This interview with Steve Petock, Wolseley North America Vice President – Residential Business Group, looks at Wolseley’s strategy to offer more to builders by combining Ferguson products with Stock Building Supply products in blended showrooms. Wolseley has also stepped up its efforts to target the smaller remodel and repair customer by opening a series of plumbing-focused Ferguson XPressNet stores. Ferguson has plans to do the same with its HVAC products. The strategy will help the global distribution giant compete with the ever-growing and diverse Home Depot Supply.
MDM: Are builders asking for more products under the same roof?
Steve Petock: They like the fact they can allow the customer more convenience and offer a wide selection of products for their home instead of sending them to a number of other locations.
A model we’re getting ready to experiment with is joining our sister company Stock and creating what we refer to as a Blended Showroom. In those locations you’ll have the Ferguson products, which are plumbing, lighting, fireplaces and appliances, and also under the same roof, you’ll have cabinets, countertops and flooring product, windows, moldings, stair parts and so on. It really allows the customer to get an idea of what’s out there and how they can outfit their home and even upgrade their home if they want to.
We have one location now in Chapel Hill, NC. We have another in Santa Barbara, CA. We’re taking what we learned there and really expanding the footprint and making them larger. We are also blending them together better than we have done. The products will be more intermingled and strategically located to offer the homeowner or the purchaser a more comfortable feel for how they are arranged and how they work together. So there will be Ferguson’s appliances in a setting with Stock’s countertops and cabinets, and Ferguson’s faucets on top of the sinks. It will all be integrated.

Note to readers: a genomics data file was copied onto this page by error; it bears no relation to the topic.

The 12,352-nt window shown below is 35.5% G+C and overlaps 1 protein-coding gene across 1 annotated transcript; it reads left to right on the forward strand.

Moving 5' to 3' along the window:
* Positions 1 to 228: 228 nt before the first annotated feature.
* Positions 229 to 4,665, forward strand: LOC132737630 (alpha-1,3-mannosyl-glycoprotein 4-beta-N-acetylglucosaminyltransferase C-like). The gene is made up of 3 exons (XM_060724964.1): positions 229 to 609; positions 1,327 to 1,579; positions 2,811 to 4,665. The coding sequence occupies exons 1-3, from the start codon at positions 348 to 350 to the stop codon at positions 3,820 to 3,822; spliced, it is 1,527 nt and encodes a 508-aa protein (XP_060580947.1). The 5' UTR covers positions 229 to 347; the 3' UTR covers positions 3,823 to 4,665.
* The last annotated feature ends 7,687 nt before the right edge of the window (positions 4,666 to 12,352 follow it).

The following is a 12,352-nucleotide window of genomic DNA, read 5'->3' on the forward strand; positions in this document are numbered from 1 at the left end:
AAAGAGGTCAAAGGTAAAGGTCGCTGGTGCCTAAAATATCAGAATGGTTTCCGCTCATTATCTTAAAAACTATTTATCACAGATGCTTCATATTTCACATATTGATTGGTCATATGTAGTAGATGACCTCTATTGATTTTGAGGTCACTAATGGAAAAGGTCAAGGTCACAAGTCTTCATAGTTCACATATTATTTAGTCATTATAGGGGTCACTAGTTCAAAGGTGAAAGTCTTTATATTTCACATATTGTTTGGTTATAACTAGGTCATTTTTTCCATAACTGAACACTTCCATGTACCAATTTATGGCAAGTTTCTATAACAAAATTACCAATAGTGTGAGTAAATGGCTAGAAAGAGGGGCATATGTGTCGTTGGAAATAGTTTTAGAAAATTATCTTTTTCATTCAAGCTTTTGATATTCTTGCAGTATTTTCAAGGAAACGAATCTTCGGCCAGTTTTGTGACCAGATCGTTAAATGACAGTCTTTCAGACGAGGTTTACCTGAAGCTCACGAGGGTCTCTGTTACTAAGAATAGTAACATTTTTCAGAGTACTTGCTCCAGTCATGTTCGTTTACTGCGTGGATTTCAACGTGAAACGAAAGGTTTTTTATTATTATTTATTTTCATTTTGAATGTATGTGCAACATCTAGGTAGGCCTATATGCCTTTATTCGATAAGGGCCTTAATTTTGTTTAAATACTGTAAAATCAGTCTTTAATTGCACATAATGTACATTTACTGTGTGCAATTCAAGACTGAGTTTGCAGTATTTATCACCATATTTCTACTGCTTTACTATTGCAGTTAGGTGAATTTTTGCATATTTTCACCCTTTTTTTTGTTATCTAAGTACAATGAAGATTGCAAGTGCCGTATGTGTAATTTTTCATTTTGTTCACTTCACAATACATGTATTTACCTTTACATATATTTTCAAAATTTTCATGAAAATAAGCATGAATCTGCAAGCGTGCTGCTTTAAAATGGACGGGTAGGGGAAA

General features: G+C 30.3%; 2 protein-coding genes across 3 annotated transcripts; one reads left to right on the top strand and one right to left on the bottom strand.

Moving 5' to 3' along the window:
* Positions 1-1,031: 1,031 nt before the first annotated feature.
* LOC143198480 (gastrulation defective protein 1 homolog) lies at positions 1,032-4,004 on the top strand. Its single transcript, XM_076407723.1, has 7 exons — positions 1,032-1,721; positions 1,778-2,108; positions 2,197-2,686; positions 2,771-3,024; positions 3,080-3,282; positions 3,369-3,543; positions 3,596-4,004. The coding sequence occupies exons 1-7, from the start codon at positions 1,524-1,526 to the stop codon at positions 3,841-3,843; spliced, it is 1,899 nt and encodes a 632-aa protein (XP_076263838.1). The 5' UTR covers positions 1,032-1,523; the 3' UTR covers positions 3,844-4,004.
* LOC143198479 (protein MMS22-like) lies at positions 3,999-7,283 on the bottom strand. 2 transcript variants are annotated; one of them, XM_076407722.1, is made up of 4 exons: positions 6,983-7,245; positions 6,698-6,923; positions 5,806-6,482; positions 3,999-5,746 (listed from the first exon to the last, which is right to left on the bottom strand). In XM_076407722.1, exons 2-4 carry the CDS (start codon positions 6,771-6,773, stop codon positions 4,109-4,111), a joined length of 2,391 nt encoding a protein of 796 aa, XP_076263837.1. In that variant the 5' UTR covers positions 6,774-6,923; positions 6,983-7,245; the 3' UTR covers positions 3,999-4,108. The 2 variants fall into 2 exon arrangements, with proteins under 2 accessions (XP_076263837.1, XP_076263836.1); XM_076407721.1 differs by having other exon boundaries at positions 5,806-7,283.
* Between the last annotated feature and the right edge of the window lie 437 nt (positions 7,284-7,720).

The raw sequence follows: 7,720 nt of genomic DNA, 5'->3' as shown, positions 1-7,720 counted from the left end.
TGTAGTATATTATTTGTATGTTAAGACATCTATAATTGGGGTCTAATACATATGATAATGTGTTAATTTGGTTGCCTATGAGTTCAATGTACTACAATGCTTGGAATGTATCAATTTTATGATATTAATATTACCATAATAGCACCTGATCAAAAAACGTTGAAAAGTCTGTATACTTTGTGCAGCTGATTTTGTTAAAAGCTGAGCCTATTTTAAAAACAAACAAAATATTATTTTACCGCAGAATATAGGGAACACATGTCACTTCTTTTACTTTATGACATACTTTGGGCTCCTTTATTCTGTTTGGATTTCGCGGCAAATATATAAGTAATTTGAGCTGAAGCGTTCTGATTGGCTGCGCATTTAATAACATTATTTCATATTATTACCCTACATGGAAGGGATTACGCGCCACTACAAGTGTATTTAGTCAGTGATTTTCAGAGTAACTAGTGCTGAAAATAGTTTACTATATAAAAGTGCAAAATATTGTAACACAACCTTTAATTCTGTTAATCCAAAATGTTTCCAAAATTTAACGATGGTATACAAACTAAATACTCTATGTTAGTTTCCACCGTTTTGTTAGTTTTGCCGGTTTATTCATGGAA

MDM: What is the strategy behind this?
SP: We looked at what Ferguson had done with showrooms and thought why don’t we start doing that model with Stock? When we thought about the bundle of products we could offer a builder and a builder’s customer, it really made a lot of sense to try to look at how we could do it together.
MDM: How does Ferguson XPress fit into your strategy?
SP: You have the XPressNet branches and the Ferguson XPress counter within a Stock location. For the Ferguson-Stock counter, Stock has an existing facility and Ferguson carves out a piece of that space anywhere from 1,000-2,000 square feet. The idea is not only to offer additional locations for Ferguson’s traditional customers but also to offer Ferguson’s products to some of Stock’s customers on the repair and remodel side.
The XPressNet branches are really a growth strategy we came out with about 2 years ago. We copied it from our sister company in England who had done many of these throughout the country. If you know anything about England, it’s heavily populated and not large geographically. So they had set these locations up all over the country as quick in-and-out plumbing locations that cater to the repair and remodel market. We decided corporately we needed to get more actively involved with that customer (in North America). We weren’t a new-construction-only corporation. We thought the best way to reach the repair and remodel market was to go with a similar footprint. So we rolled out the XPressNet locations in the U.S.
MDM: How are those set up?
SP: They are roughly 3,500 to 4,000 square feet on average. They have mostly plumbing products in them. They have some pipe, valves and fittings for a mechanical contractor but not to any depth. The idea is really catered to the repair and